Five-year-old Marita wakes up early, eager to get to Chanthonga Community-based Childcare Centre (CBCC), for her lessons. Despite the lessons being conducted in a thatched structure not fit to be called a nursery school, she is enthusiastic about learning.
The classroom she learns in heavily leaks during the rainy season. At times the school closes abruptly as the children cannot sit on the wet mud floor. Thus, the dry-hot weather is a blessing to them.
The informal centre, which is run entirely by community volunteers of Group Village Head Mthunzi in Traditional Authority (T/A) Chikho’s area in Ntchisi, offers early learning and provides many children with porridge, courtesy of Tiwalere Project being run by Feed the Children Malawi.
However, despite the poor learning environment, more and more children are attending classes.
When it comes to early childhood development (ECD), the story is almost the same in many centres across the country— poor learning structures, lack of resources and learning materials and unskilled caregivers.
A caregiver at Chanthonga CBCC, Felia Nepiyala, says they lack basic materials for teaching the children and mostly rely on verbal descriptions or write on the ground when teaching the children.
“I attended a one-week training in ECD, but most caregivers do not have any formal training at all. The requirement is that one gets training for at least two weeks to qualify as a caregiver,” says Nepiyala.
According to the Association of Early Childhood Development in Malawi (Aecdm) executive director Charles Gwengwe, there are several basic things that every ECD centre needs.
“There is need for a strong structure which has adequate space, is well lit and ventilated with clean walls and surfaces. It needs to have adequate and safe play space both inside and outside. There is also need for adequate learning materials, cooking and eating utensils, trained caregivers and a committee.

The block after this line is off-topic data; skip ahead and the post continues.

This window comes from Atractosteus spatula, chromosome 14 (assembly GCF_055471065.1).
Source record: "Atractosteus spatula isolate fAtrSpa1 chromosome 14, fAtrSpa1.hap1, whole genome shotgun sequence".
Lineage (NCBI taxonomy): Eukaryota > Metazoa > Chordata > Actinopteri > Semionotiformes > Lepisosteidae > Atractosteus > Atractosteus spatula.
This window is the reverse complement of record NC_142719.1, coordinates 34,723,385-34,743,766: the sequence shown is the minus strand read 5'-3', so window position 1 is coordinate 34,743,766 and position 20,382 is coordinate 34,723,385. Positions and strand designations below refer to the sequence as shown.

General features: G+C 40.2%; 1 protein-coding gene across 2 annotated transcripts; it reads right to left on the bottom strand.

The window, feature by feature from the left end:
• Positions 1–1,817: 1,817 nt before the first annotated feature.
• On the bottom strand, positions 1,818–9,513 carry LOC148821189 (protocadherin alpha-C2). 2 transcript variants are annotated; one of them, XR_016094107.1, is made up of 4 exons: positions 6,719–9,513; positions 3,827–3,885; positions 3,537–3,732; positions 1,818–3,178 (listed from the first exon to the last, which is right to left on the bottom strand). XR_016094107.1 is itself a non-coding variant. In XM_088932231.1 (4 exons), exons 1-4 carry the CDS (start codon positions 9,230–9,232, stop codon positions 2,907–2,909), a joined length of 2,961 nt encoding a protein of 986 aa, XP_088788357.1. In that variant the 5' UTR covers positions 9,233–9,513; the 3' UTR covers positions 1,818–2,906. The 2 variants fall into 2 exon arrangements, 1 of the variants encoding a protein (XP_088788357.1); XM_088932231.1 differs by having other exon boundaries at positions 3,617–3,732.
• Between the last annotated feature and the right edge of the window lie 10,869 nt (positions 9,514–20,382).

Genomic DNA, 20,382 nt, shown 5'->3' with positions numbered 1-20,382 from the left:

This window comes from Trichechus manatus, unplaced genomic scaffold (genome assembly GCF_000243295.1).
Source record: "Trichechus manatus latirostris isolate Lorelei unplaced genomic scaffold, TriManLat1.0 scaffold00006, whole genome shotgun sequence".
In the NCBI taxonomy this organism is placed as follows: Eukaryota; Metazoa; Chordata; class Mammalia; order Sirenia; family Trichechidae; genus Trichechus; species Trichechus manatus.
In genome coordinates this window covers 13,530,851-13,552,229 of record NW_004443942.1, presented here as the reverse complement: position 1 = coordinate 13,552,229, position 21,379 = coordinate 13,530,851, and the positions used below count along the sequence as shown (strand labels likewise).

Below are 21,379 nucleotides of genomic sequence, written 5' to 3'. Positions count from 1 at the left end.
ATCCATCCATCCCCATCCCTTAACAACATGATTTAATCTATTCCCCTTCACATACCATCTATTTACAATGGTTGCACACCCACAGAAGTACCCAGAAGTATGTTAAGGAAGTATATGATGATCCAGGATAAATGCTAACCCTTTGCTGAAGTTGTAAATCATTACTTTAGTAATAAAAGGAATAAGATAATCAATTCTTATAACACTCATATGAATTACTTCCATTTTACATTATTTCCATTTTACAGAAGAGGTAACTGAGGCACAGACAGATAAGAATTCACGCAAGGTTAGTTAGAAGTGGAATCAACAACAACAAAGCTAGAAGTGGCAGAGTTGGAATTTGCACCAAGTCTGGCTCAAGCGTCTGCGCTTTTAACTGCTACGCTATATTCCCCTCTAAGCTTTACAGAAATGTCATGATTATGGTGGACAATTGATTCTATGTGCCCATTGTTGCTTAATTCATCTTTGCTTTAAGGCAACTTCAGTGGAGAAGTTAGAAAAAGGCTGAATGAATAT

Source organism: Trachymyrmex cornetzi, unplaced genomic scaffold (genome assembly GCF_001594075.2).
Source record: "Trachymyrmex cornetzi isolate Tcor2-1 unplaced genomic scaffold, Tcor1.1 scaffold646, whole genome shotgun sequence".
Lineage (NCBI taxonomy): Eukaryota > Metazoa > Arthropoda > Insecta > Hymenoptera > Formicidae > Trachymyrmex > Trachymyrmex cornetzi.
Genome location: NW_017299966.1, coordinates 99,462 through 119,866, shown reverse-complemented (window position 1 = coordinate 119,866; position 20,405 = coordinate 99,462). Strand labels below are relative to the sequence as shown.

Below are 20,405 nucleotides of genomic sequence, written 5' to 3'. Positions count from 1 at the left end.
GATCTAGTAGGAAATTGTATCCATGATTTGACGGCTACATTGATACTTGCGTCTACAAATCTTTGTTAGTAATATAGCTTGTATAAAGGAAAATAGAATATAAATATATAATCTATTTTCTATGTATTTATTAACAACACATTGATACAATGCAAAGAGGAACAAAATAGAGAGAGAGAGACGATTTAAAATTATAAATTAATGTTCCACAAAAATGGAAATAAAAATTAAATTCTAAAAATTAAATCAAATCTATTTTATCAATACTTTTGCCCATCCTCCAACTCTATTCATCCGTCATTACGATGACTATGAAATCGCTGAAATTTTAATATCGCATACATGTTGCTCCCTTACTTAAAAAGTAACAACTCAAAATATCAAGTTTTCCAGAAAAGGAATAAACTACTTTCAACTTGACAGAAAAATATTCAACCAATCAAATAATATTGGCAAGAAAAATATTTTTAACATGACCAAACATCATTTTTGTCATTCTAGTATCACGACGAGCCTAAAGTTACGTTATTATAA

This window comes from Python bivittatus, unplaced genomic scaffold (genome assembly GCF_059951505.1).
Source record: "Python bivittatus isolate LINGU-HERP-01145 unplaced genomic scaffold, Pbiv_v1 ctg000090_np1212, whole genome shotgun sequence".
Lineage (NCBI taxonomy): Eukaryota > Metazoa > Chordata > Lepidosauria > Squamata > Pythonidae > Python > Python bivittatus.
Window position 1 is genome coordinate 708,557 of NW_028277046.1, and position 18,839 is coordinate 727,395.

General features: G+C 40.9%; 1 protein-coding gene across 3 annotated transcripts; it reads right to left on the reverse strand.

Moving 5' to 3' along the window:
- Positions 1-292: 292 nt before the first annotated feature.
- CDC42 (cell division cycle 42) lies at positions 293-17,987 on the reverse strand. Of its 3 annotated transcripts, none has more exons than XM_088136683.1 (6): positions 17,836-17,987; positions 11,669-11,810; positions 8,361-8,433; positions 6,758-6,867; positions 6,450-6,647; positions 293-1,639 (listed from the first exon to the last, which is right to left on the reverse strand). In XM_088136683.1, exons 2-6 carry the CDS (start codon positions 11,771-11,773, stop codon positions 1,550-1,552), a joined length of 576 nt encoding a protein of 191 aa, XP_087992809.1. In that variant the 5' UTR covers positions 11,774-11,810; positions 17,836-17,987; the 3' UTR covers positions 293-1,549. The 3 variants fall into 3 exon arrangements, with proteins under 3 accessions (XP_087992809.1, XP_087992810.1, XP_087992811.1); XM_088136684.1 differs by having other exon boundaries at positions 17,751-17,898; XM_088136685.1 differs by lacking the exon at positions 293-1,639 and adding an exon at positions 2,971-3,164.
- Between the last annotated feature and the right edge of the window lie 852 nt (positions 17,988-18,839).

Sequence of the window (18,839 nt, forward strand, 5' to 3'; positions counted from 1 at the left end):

“While ECD centres receive replenishment play materials kit, it is emphasised that children should be given more material made from locally available resources. It has scientifically been proved that play materials from locally available resources offer much higher early stimulation and learning to children than ready-made toys from shops,” says Gwengwe.
He said the learning materials, reading area, learning and art area, among others, should be accessible to the children in the ECD centre.
With these challenges, Gwengwe is of the view that some centres should not be operational.
“Honestly, there is more harm done to these children and quite a number of such centres just need to be closed as they do not meet the minimum standard operational guidelines which guide integrated approach to early childhood.
“The ECD standard operational guidelines form the basis for different kinds of standards that are critical for children’s early development and education. For example, standards for a centre, for parenting education, for transition services, for nutrition programmes standards for caregiver certification and other providers,” he says.
However, one may wonder, why provide porridge to a centre that is not worth being called a school?
Feed the Children’s programmes development and communications officer Wezi Kenani says they started Tiwalere as an ECD programme with a focus on nutrition and health of children.
“However, along the way, we noted gaps in education and we, therefore, incorporated it in the programme. We have trained some caregivers in the 847 centres in the seven districts of our project,” Kenani says.
She says the project has linked up some of the CBCC’s with organisations that might help them.
“Others have since been supplied with learning materials, but there is much to be done. But it is a national challenge that CBCC’s do not have learning and teaching materials, others lack proper shelter,” she explains.
Government acknowledges these challenges and has since embarked on a nationwide project aimed at improving early childhood centres.
Principal secretary in the Ministry of Gender, Children and Social Welfare Dr. Mary Shawa says research has shown that the first few years of life are critical to a child’s physical, social, emotional and cognitive development.
“An investment in early childhood care and development not only transforms a child’s future prospects but makes a significant difference in a country’s development. We will build structures and renovate existing ones which are in bad shape. We will also supply learning and teaching materials at all centres throughout the country in the next five years,” Shawa says.
Already, Shawa says, government has started donating books to ECDs.
“But we cannot close structures that are in bad shape because that will disturb the learning process of the children. On top of that, we continuously train caregivers for six months unlike what has been happening now whereby some train for one to two weeks,” she explains.